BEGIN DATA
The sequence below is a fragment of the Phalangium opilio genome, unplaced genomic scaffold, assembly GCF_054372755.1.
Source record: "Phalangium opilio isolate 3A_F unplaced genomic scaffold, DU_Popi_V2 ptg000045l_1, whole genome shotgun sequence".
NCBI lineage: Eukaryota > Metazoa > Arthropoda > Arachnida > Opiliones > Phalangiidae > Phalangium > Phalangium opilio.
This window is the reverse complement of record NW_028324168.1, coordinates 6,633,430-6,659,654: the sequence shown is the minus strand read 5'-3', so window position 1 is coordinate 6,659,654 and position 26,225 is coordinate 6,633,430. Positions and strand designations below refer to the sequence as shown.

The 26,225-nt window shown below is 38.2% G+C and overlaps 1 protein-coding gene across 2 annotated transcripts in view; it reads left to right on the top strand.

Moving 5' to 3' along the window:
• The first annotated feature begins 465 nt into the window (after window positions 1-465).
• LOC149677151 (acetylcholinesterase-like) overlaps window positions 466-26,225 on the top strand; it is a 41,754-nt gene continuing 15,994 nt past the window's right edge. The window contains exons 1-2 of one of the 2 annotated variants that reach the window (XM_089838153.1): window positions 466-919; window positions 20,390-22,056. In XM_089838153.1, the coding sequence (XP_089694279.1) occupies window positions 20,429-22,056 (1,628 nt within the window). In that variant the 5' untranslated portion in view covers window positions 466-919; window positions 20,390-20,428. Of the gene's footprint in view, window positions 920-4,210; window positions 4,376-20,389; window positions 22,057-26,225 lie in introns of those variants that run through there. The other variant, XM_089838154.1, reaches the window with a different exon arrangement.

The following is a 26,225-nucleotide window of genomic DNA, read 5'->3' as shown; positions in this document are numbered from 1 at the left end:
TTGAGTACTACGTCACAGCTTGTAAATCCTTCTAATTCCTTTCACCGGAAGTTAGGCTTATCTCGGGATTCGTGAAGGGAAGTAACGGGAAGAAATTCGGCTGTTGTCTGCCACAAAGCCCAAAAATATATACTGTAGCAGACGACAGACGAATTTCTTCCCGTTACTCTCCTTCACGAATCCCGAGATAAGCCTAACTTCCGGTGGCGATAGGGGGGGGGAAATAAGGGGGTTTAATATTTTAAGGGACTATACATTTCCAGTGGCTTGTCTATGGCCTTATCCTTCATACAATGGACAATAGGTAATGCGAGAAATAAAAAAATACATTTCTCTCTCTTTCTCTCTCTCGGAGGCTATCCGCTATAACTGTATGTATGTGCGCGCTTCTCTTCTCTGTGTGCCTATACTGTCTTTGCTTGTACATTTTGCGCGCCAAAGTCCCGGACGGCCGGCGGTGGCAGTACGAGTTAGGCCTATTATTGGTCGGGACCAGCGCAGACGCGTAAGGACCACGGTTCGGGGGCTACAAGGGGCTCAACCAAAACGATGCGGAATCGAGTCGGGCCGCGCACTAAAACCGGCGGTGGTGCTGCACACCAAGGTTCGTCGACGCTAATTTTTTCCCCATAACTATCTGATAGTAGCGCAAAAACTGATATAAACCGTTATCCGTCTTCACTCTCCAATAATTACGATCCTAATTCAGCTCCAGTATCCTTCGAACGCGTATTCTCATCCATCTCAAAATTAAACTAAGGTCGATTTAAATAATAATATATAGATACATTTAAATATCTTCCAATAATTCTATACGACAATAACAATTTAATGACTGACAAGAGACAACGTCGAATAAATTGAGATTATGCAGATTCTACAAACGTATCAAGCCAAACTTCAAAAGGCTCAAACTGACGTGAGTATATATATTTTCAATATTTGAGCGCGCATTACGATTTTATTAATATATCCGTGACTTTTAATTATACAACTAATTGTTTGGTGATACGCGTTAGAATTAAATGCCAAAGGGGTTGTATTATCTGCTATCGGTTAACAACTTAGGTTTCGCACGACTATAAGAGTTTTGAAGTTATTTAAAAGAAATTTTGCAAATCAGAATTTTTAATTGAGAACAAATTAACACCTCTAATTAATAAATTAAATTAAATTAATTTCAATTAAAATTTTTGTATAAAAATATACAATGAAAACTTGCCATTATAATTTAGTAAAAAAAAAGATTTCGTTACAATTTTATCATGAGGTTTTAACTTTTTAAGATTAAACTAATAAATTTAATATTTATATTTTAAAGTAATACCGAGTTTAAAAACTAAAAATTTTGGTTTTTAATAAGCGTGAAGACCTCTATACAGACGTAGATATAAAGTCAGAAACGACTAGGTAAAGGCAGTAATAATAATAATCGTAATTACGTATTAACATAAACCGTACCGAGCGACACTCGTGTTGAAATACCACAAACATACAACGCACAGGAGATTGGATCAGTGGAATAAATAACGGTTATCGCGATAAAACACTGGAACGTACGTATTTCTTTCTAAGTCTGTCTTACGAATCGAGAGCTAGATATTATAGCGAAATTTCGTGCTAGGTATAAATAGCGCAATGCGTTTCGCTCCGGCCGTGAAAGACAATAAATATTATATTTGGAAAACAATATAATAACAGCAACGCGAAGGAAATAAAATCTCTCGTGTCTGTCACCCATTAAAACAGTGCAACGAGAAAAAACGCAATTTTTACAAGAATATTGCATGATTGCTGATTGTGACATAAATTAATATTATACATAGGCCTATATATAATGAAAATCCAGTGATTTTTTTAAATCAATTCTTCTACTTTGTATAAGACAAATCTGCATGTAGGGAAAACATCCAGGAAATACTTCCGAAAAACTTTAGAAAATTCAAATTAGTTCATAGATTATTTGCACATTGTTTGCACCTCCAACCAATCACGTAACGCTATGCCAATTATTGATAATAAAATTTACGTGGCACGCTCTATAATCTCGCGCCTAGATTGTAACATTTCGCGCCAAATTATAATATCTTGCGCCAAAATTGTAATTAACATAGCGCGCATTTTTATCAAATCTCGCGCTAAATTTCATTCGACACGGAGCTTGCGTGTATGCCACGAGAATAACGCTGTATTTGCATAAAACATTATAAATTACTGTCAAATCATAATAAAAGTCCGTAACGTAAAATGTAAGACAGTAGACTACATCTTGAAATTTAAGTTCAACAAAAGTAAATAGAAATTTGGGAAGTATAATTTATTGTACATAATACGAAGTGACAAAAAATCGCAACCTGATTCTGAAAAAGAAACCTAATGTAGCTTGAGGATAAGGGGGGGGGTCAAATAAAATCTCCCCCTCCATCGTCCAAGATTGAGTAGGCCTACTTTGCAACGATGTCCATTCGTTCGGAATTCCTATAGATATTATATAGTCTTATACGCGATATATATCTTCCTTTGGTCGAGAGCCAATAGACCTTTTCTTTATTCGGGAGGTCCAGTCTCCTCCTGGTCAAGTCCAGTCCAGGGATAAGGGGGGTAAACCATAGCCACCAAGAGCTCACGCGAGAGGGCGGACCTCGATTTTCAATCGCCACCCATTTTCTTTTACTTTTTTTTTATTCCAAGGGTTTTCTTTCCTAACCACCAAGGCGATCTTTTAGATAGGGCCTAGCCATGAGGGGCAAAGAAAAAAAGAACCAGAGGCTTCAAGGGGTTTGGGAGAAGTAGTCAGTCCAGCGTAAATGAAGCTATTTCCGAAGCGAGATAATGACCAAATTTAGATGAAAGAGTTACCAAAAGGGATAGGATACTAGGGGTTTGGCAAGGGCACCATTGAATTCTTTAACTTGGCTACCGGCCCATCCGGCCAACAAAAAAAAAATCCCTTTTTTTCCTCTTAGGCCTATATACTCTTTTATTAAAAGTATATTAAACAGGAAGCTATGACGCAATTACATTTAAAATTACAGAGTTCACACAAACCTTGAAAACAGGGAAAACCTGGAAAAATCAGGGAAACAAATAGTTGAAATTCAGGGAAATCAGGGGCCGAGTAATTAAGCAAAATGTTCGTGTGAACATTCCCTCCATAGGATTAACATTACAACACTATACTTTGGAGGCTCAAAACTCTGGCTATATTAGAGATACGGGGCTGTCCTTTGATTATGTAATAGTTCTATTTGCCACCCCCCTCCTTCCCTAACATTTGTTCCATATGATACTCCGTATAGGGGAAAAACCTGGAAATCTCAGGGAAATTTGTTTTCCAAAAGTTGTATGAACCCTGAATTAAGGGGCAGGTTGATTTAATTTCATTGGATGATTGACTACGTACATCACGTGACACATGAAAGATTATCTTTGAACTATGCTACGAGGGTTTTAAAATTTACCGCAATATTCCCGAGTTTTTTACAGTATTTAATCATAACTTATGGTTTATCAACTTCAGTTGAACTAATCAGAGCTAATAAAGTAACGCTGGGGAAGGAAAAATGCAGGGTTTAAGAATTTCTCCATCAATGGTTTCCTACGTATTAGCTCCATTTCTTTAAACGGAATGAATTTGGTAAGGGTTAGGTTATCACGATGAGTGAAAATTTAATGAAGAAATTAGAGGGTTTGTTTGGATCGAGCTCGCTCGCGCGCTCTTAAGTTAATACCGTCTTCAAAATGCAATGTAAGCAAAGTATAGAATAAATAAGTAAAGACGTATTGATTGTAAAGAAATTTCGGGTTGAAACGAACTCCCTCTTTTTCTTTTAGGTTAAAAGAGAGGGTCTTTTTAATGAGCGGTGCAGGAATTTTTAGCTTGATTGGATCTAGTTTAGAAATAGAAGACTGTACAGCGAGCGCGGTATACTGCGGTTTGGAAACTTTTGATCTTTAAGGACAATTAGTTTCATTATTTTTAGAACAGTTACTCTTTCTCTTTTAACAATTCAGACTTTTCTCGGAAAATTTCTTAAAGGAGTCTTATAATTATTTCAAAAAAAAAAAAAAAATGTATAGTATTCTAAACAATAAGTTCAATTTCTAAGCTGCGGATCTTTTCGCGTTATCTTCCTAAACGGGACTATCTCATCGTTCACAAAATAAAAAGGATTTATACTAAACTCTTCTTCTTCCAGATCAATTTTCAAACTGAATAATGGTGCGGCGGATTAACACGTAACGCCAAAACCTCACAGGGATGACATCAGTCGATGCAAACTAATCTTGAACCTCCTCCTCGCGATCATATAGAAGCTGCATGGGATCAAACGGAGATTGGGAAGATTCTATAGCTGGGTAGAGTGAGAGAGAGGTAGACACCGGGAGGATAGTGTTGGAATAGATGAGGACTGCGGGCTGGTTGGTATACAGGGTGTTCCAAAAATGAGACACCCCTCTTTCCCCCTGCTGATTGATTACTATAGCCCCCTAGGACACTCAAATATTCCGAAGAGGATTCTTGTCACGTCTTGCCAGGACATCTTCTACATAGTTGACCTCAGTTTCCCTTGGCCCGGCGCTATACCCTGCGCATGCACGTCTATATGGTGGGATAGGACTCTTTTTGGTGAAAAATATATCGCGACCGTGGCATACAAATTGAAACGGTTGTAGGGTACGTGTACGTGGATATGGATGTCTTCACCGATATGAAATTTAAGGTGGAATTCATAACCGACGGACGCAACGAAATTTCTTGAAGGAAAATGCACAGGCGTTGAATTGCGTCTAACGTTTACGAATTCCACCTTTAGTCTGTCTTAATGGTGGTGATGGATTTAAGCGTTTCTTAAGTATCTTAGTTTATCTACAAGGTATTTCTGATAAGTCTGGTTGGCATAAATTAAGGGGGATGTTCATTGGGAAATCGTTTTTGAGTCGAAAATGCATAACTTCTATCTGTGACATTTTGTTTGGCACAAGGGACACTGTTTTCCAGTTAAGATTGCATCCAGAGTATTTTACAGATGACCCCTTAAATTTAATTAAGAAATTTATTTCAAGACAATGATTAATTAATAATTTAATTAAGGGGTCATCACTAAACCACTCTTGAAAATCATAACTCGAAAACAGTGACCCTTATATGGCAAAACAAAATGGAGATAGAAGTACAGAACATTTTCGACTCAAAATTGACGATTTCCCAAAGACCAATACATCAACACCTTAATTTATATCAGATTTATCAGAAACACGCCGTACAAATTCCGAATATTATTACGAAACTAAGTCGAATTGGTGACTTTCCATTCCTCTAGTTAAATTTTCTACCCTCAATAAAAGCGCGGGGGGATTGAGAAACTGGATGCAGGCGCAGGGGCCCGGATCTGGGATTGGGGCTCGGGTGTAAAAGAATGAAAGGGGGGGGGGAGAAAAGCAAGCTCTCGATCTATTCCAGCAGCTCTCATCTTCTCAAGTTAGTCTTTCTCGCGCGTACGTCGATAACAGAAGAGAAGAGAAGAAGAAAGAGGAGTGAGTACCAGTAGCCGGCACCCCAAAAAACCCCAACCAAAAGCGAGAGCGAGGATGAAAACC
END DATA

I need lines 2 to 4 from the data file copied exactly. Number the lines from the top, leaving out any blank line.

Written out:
Source record: "Phalangium opilio isolate 3A_F unplaced genomic scaffold, DU_Popi_V2 ptg000045l_1, whole genome shotgun sequence".
NCBI lineage: Eukaryota > Metazoa > Arthropoda > Arachnida > Opiliones > Phalangiidae > Phalangium > Phalangium opilio.
This window is the reverse complement of record NW_028324168.1, coordinates 6,633,430-6,659,654: the sequence shown is the minus strand read 5'-3', so window position 1 is coordinate 6,659,654 and position 26,225 is coordinate 6,633,430. Positions and strand designations below refer to the sequence as shown.